Tuesday, November 18, 2014


This post by our old friend ObiterJ puts things so well that I shall not offer my own contribution on the subject. As I get closer to the mandatory retirement age, I feel more than ever that my generation has had the best of it.


  1. Depressingly true. There are areas, such as public law work, where lay benches are still able to do work of real value and are appreciated for the quality of their analyses, but it's hard to find many other things to take pleasure in.

  2. I had to retire last year, and up to then thought I would be devastated. I was so proud to be appointed, but as things have turned out, I am now so grateful that I was able to do the job when it was worthwhile and when we were respected. The police are increasingly acting as judge and jury, just to save money as well as saving them the bother of spending time preparing for court.

    I'm sorry, but my hackles rise every time I hear the phrase 'lay magistrates'. We are (as even in retirement I continue to be) magistrates. We are not 'lay' anything. There is no need to add an adjective, since there is no-one else called a magistrate. We are highly trained, highly experienced and quite honestly the best people to make decisions on someone's guilt or innocence, which can only be determined by a bench of three in any court on any day.

    Even family courts have become a rubber-stamping exercise, which is why I gave up on the failure to 'bang heads together' for warring parents who hold the kids to ransom in their venom against their former partner.

    The courts are now a laughing stock, aided and abetted by the government and the Sentencing Guidelines Council, who consistently pull the rug from under our feet.

    1. Why object to the word that highlights your specific value to the administration of justice? It is precisely the refusal to hand over to the "clerks" , the priests of the law, the power to strip a man of his honor, his freedom and his wordly goods, that has made english justice system the kernel of democracy. Wherever lawyers alone have sat as judges, courts have traditionally been just another instrument of the ruling power. You've cause to be proud of your "lay-ty", it is the key to your country's most awesome contribution to the progress of civilization .

  3. All of who were appointed in the past 25 years have watched in despair as this unique institution has been destroyed by successive governments. As an aside, the article referenced by Obiter J refers to removal of licensing responsibilities from Justices and now, Government and the public can see the results of this change in most town centres at night.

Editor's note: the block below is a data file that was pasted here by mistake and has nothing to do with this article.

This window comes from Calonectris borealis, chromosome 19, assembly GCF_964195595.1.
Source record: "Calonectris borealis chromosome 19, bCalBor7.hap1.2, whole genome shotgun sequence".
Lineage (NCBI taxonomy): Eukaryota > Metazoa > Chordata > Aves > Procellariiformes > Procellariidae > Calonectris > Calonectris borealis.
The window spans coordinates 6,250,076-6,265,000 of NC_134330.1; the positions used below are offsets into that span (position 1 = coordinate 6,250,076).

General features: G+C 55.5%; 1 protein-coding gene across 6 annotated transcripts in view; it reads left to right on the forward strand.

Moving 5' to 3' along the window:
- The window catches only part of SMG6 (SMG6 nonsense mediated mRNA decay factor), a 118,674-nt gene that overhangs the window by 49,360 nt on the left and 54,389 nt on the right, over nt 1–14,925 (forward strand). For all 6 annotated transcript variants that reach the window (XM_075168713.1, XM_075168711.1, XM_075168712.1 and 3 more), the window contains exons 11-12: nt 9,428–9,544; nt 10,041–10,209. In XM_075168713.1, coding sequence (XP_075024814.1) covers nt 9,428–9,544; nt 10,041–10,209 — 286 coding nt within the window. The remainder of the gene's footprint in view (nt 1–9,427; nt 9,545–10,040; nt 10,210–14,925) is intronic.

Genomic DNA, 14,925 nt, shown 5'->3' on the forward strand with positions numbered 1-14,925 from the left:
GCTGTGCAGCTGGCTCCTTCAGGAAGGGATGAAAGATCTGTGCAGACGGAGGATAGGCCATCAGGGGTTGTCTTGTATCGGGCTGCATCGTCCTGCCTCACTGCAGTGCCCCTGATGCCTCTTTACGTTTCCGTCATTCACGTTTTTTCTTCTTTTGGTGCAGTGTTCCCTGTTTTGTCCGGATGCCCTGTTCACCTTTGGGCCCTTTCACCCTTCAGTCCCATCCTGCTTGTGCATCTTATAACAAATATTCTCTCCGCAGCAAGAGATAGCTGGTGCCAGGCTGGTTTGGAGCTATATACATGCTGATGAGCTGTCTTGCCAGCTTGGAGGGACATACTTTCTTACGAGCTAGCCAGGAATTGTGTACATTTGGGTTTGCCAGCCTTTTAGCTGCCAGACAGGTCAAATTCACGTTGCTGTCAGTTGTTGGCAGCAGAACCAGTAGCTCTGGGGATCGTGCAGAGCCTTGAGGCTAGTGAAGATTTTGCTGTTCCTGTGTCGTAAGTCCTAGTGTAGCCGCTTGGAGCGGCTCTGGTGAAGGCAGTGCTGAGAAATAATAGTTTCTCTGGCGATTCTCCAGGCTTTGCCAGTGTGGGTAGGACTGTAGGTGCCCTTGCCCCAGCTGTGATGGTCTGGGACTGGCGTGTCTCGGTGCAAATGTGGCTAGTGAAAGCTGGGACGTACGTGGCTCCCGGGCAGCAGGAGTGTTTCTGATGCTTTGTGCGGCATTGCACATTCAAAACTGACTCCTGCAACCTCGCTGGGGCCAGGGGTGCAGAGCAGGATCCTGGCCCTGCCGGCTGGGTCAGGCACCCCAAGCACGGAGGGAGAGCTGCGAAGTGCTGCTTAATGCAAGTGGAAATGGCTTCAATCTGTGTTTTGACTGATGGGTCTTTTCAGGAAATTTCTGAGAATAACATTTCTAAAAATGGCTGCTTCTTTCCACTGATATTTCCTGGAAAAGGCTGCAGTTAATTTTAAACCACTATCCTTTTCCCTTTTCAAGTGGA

It is unfortunate that this blogger who may have influence has virtually ignored the destruction of the Magistracy over the years.

  4. Thank you for linking to my post. The Magistracy of England and Wales has done a remarkable job for centuries and has proved to be immensely adaptable. It continues to do a great job but has far too often been undermined in the ways described in my blogpost. I hope that the magistracy is enable to continue to deliver justice in their courtrooms. Many of the initiatives now being announced such as overseeing the use of cautions do not seem to me to use the skills of the JP in terms of the hearing and evaluation of evidence.

    It should be noted that Scotland reaffirmed its faith in JPs with the setting up of Justice of the Peace courts. Seems to me to be a very sensible model which makes good use of the JPs, It could have been also adopted for England and Wales. Doubt it will be however.

    I blog in the hope that what is written may inform people about various events within the legal world. There is a lot happening and, in particular, the attacks on human rights and legal aid. To what extent blogging has "influence" is very debatable. Probably none at all and maybe some blogs or bloggers have a little influence. However, we do not do it to have influence. Only to try to explain and inform on those subjects that are of current interest.

  5. Will this blog continue after you have reached the magic age? I can't face not getting my fix!

  6. I do hope so, as long as I can get a broadband signal on my tropical beach (or, more likely, in the bar of a country pub).


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